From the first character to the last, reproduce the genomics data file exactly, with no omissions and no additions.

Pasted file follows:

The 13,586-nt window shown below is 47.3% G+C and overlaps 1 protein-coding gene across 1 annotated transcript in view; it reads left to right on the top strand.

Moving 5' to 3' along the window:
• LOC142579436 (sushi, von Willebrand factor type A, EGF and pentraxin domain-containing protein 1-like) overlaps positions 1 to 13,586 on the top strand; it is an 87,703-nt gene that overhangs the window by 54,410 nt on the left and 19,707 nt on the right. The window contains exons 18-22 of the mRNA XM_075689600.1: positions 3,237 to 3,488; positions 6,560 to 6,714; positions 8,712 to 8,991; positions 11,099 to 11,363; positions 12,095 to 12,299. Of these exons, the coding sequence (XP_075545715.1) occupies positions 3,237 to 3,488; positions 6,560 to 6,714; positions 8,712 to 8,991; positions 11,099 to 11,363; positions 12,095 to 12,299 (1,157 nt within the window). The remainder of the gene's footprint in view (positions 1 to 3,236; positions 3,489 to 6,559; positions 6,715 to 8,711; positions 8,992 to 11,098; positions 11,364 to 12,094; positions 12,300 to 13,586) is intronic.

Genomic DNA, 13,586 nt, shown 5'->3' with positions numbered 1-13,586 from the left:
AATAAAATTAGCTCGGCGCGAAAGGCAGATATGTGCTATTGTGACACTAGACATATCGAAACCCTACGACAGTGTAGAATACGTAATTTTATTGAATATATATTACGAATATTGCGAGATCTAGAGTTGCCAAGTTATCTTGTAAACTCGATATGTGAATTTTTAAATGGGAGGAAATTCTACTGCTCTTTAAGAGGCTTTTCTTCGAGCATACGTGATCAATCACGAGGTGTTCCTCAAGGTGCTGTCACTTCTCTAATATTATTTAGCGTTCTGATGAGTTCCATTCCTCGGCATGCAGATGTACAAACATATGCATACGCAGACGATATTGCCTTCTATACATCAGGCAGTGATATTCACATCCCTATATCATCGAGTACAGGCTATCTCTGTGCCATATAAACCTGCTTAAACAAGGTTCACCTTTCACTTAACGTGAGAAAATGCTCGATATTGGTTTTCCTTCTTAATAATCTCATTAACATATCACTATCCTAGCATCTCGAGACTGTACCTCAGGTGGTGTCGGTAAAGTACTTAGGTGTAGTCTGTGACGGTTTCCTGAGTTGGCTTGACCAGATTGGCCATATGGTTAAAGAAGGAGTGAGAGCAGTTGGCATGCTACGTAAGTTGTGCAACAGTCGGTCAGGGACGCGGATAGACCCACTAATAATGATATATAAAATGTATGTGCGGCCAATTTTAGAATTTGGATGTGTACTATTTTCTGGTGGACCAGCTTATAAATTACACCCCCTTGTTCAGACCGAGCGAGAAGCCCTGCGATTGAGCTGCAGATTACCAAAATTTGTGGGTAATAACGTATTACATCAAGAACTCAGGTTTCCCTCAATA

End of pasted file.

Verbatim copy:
The 13,586-nt window shown below is 47.3% G+C and overlaps 1 protein-coding gene across 1 annotated transcript in view; it reads left to right on the top strand.

Moving 5' to 3' along the window:
• LOC142579436 (sushi, von Willebrand factor type A, EGF and pentraxin domain-containing protein 1-like) overlaps positions 1 to 13,586 on the top strand; it is an 87,703-nt gene that overhangs the window by 54,410 nt on the left and 19,707 nt on the right. The window contains exons 18-22 of the mRNA XM_075689600.1: positions 3,237 to 3,488; positions 6,560 to 6,714; positions 8,712 to 8,991; positions 11,099 to 11,363; positions 12,095 to 12,299. Of these exons, the coding sequence (XP_075545715.1) occupies positions 3,237 to 3,488; positions 6,560 to 6,714; positions 8,712 to 8,991; positions 11,099 to 11,363; positions 12,095 to 12,299 (1,157 nt within the window). The remainder of the gene's footprint in view (positions 1 to 3,236; positions 3,489 to 6,559; positions 6,715 to 8,711; positions 8,992 to 11,098; positions 11,364 to 12,094; positions 12,300 to 13,586) is intronic.

Genomic DNA, 13,586 nt, shown 5'->3' with positions numbered 1-13,586 from the left:
AATAAAATTAGCTCGGCGCGAAAGGCAGATATGTGCTATTGTGACACTAGACATATCGAAACCCTACGACAGTGTAGAATACGTAATTTTATTGAATATATATTACGAATATTGCGAGATCTAGAGTTGCCAAGTTATCTTGTAAACTCGATATGTGAATTTTTAAATGGGAGGAAATTCTACTGCTCTTTAAGAGGCTTTTCTTCGAGCATACGTGATCAATCACGAGGTGTTCCTCAAGGTGCTGTCACTTCTCTAATATTATTTAGCGTTCTGATGAGTTCCATTCCTCGGCATGCAGATGTACAAACATATGCATACGCAGACGATATTGCCTTCTATACATCAGGCAGTGATATTCACATCCCTATATCATCGAGTACAGGCTATCTCTGTGCCATATAAACCTGCTTAAACAAGGTTCACCTTTCACTTAACGTGAGAAAATGCTCGATATTGGTTTTCCTTCTTAATAATCTCATTAACATATCACTATCCTAGCATCTCGAGACTGTACCTCAGGTGGTGTCGGTAAAGTACTTAGGTGTAGTCTGTGACGGTTTCCTGAGTTGGCTTGACCAGATTGGCCATATGGTTAAAGAAGGAGTGAGAGCAGTTGGCATGCTACGTAAGTTGTGCAACAGTCGGTCAGGGACGCGGATAGACCCACTAATAATGATATATAAAATGTATGTGCGGCCAATTTTAGAATTTGGATGTGTACTATTTTCTGGTGGACCAGCTTATAAATTACACCCCCTTGTTCAGACCGAGCGAGAAGCCCTGCGATTGAGCTGCAGATTACCAAAATTTGTGGGTAATAACGTATTACATCAAGAACTCAGGTTTCCCTCAATA